Tackling a renovation, conversion or extension is the perfect way to breathe new life into a tired house
Whether you've fallen for a promising fixer-upper, can't face the hassle of moving on from your long-time property, or simply want to add value to your residence, there are plenty of reasons to revamp an old home.
Depending on your budget, there are a range of potential projects you can choose from to transform and reconfigure a tired, dated house.
But before you start making major changes, remember to think about the fabric of your property – a considerate scheme will honour the original architecture, particularly if it’s a heritage home.
If your house is lucky enough to have any period features, it’s important to treat them as one of the property’s assets and work around them sensitively to avoid any damage.
Removing internal walls
Catriona Burns Architects reconfigured the ground floor layout of this North London home. Image: Adelina Iliev
Re-jigging the floorplan to make better use of a property's space is one way to give an old house a new lease of life. Consider what doesn't work in your existing floorplan and how you’d like to use the space on a daily basis. For example, is a sociable open-plan kitchen-diner a priority or is a separate utility room at the top of your list?
“When removing walls, the key considerations revolve around whether or not the wall has a structural role, if you’ll need approval from Building Control and if the partition contains any services such as water, gas or electric,” says Mick Hayley, from The Gentleman Architect.
“Structurally, even hollow-sounding stud walls can have a structural role, so unless you or your builder is absolutely sure, you’ll need to run the idea past a structural engineer or architect,” says Mick.
Depending on the scale of your project and the scope of the changes you’d like to make to your floorplan, the project could take anywhere from a few weeks to a few months. “Removing a wall to open up two spaces to each other could cost just a few hundred pounds, to several thousand if you need to put steel beams in place and install fire attenuation systems,” says Mick.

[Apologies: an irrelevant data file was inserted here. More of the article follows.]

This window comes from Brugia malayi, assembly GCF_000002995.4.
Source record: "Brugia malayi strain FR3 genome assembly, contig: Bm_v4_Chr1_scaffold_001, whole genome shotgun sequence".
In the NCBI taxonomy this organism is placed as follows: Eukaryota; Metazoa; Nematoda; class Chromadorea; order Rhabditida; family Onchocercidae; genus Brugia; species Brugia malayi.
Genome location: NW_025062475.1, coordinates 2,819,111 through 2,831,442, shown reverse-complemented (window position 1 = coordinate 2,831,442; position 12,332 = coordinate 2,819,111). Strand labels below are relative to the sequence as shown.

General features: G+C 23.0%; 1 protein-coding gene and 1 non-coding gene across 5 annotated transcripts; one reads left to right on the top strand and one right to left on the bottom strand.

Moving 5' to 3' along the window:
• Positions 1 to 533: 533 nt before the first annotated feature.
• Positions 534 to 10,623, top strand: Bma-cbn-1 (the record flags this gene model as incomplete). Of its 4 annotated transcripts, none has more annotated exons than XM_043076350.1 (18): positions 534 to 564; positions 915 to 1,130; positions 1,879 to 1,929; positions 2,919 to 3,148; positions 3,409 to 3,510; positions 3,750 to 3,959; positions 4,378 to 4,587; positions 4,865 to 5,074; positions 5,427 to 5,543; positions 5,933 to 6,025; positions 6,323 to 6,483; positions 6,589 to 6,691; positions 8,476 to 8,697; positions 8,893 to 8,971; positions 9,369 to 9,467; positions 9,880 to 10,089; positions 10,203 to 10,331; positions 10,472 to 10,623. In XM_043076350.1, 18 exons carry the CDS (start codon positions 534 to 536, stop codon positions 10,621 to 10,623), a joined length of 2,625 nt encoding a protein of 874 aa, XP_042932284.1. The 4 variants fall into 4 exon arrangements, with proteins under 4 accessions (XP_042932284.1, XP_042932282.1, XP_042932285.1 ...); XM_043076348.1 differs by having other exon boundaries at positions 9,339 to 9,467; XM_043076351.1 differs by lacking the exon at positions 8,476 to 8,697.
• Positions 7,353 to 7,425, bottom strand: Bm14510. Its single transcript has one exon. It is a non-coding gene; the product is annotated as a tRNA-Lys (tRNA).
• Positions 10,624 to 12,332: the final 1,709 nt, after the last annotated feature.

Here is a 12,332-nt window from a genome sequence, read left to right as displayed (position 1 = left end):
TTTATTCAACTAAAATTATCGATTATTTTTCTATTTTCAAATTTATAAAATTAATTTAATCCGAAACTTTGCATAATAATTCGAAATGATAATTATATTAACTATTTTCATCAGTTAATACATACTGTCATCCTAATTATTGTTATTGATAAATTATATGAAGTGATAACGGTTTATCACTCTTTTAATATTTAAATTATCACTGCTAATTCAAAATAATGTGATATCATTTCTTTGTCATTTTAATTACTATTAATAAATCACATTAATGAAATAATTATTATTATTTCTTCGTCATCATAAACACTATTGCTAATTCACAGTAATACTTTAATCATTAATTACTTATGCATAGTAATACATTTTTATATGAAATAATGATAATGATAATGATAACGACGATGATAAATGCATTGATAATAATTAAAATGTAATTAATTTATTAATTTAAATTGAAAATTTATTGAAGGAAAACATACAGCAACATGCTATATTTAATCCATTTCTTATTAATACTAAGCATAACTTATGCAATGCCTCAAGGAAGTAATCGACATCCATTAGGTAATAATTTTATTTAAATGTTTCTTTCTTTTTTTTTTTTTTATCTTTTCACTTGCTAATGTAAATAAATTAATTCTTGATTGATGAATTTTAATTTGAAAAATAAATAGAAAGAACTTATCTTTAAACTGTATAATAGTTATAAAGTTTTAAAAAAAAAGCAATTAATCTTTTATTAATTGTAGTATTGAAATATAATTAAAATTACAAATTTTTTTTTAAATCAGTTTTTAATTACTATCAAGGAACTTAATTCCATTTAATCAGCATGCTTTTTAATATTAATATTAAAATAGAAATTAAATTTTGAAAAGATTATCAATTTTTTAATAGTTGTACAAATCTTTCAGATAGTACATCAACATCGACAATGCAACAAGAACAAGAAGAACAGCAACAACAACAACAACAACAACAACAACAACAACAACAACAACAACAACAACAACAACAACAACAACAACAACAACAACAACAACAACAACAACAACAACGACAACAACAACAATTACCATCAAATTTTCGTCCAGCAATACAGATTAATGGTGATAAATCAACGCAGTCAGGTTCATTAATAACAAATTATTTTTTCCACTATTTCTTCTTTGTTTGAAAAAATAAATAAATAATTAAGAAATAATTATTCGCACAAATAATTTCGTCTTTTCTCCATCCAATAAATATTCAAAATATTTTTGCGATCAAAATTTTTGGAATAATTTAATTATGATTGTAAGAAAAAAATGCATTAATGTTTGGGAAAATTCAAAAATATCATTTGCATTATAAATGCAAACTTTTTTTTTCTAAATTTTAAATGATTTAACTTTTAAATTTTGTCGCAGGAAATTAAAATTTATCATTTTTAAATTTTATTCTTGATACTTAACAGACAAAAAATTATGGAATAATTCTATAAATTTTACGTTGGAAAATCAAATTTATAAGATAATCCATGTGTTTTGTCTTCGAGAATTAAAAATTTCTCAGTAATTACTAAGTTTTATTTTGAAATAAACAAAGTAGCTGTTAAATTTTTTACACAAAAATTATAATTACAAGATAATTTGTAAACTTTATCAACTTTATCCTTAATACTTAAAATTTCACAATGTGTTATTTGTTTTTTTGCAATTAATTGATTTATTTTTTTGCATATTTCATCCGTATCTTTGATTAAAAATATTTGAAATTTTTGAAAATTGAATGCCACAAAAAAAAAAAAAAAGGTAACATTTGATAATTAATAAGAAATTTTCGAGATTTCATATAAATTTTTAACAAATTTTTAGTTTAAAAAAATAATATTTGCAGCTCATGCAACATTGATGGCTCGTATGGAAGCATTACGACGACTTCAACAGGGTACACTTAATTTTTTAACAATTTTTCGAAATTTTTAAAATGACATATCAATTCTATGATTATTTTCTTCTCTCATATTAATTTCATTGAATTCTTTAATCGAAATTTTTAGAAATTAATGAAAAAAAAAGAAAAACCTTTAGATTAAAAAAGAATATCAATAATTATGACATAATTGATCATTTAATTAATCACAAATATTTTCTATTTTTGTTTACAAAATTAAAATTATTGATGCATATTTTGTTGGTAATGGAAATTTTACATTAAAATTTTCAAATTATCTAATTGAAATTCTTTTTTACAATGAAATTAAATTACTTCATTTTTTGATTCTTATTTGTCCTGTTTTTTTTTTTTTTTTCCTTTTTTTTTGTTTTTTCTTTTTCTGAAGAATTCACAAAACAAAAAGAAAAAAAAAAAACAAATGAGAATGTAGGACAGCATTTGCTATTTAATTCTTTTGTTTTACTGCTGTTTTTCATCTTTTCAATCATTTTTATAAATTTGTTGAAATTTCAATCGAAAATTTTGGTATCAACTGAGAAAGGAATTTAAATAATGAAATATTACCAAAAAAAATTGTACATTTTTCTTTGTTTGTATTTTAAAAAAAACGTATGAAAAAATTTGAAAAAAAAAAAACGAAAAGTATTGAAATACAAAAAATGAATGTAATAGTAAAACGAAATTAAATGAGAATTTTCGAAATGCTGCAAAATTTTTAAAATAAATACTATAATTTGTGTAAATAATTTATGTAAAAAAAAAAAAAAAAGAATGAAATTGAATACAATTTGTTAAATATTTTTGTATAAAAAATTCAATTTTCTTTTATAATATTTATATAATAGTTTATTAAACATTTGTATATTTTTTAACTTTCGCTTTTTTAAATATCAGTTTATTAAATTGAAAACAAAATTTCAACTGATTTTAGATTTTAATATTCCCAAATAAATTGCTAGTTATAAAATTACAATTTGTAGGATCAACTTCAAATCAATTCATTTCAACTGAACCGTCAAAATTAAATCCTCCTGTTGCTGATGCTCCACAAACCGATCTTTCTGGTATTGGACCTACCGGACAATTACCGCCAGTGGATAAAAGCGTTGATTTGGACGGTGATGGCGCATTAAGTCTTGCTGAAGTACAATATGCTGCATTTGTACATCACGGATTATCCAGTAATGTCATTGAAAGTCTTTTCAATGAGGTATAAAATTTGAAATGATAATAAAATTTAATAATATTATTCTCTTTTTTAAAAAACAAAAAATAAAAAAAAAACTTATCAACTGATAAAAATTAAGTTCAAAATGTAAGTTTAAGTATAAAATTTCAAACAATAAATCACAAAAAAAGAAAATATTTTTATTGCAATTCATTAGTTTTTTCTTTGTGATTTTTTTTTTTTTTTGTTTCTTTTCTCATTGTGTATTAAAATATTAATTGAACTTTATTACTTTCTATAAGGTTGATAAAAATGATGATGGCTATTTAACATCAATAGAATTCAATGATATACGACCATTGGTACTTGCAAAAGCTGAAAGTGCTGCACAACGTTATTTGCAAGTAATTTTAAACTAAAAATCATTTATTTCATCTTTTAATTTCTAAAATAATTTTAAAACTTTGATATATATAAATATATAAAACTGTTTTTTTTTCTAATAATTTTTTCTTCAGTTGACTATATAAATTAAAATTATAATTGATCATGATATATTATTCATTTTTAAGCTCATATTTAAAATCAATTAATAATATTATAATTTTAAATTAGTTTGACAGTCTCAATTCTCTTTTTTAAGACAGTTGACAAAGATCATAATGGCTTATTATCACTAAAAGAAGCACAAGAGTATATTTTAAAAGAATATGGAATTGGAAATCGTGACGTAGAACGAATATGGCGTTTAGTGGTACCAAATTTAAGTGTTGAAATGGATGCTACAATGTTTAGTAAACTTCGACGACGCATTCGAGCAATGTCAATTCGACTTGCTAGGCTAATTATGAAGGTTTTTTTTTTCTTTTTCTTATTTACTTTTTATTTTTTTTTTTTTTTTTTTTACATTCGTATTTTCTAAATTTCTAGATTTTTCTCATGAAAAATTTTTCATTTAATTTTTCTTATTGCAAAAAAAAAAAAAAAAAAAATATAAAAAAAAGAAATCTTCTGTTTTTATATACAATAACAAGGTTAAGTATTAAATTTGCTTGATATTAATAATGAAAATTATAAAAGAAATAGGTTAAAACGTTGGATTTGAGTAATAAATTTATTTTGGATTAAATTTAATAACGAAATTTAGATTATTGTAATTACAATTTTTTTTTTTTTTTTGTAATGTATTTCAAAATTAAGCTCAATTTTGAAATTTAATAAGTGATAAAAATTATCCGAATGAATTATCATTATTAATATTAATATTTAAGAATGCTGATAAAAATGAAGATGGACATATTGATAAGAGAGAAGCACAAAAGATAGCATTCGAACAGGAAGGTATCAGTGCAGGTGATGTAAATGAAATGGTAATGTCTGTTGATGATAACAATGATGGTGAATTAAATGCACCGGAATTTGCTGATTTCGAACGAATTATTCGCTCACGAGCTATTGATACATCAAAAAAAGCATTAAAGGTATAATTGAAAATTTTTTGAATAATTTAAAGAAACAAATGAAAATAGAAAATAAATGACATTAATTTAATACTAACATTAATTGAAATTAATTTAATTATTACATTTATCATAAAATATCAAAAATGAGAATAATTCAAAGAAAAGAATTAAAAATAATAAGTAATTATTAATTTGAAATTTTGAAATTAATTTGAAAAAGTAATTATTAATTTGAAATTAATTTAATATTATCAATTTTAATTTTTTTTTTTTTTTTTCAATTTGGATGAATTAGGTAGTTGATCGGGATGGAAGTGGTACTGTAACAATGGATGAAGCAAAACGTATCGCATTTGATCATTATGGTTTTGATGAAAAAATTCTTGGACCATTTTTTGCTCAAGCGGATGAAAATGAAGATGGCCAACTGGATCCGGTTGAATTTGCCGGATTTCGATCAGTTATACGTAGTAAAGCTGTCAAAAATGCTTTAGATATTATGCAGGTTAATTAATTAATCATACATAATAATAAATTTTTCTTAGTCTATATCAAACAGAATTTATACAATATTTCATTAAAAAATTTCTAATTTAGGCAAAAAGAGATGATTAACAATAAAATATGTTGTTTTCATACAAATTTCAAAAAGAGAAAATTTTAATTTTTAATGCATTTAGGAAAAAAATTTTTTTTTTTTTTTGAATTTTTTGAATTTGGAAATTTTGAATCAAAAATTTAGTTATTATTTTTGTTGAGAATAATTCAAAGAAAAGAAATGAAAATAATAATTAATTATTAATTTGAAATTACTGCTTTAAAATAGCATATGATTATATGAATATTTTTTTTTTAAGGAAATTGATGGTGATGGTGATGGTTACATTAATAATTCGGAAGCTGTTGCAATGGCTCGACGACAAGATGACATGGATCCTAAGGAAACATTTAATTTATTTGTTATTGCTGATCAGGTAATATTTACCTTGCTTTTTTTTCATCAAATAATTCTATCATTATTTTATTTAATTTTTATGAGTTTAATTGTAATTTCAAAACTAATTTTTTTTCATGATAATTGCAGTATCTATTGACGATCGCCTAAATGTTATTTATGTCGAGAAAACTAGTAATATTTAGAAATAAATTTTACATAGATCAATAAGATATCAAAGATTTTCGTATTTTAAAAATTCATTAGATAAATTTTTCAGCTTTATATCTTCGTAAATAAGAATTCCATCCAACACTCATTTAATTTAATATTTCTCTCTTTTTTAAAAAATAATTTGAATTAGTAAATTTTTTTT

This innovative loft conversion was shortlisted for NLA's Don't Move, Improve! awards. Image: Edmund Sumner / Rise Design Studio
A light-filled attic bedroom or sun-soaked hobby room at the top of the house is an enticing prospect for many homeowners. To transform your loft into a habitable zone, the first step is to assess how straightforward the project will be – this depends on the size of the space and how it has been constructed.
For this project, you’ll need at least 2.2 metres from the top of the ceiling joists to the underside of the ridge beam. If the headroom isn’t there, it’s not impossible to tackle a loft conversion, as you can still lower the height of the ceiling below – but this will be more expensive.
Typically, the floor of your loft will only have been designed to take the load of a storage space, so the floor joists may need to be reinforced to take the extra weight. If you’re keen to increase floor area on the top level of your home, a dormer extension is another option.
There’s plenty that can be achieved without the need to apply for formal planning consent. For example, you can add up to 50m³ of space to your loft under permitted development allowances in a detached or semi-detached house.
Construction work for this project typically takes around 20 weeks – but more complex schemes could take longer. According to Which?, your loft conversion could cost as little as £20,000. However, higher spec projects could cost £60,000 or more.